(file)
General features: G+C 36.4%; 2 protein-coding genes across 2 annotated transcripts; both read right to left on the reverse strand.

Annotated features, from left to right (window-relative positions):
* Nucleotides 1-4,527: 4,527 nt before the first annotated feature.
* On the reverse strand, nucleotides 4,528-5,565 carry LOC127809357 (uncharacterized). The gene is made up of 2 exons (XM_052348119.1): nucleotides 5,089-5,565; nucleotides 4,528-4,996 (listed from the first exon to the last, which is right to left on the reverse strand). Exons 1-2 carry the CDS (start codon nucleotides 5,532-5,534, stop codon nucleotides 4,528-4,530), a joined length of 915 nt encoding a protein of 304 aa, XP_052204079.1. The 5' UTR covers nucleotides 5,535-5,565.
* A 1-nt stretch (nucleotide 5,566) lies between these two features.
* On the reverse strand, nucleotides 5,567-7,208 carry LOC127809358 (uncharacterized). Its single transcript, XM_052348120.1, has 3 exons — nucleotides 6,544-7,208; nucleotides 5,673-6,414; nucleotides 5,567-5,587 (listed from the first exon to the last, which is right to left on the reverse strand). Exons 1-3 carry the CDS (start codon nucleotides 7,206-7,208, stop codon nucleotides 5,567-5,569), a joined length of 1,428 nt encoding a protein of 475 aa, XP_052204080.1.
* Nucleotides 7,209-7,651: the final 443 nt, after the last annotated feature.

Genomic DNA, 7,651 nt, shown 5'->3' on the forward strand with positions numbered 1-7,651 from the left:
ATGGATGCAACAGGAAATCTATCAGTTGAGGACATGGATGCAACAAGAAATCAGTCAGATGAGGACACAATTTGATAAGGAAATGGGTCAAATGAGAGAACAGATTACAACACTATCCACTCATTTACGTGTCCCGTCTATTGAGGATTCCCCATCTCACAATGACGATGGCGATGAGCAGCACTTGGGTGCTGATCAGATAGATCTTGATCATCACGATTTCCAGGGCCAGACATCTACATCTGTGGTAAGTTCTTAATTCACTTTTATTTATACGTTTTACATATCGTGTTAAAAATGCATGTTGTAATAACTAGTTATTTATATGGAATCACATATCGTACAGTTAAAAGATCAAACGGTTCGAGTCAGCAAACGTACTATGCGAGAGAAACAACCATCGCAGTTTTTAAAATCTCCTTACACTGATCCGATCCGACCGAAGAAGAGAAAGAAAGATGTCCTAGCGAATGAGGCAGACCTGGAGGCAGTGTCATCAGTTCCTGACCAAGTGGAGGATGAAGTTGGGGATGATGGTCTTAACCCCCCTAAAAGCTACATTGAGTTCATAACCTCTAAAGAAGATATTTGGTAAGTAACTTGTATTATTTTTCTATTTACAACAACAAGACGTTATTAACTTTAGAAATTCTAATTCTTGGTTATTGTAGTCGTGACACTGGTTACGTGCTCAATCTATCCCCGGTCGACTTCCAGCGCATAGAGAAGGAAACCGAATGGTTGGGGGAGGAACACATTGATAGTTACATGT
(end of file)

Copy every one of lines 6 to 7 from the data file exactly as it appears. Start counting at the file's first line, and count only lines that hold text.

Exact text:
* On the reverse strand, nucleotides 5,567-7,208 carry LOC127809358 (uncharacterized). Its single transcript, XM_052348120.1, has 3 exons — nucleotides 6,544-7,208; nucleotides 5,673-6,414; nucleotides 5,567-5,587 (listed from the first exon to the last, which is right to left on the reverse strand). Exons 1-3 carry the CDS (start codon nucleotides 7,206-7,208, stop codon nucleotides 5,567-5,569), a joined length of 1,428 nt encoding a protein of 475 aa, XP_052204080.1.
* Nucleotides 7,209-7,651: the final 443 nt, after the last annotated feature.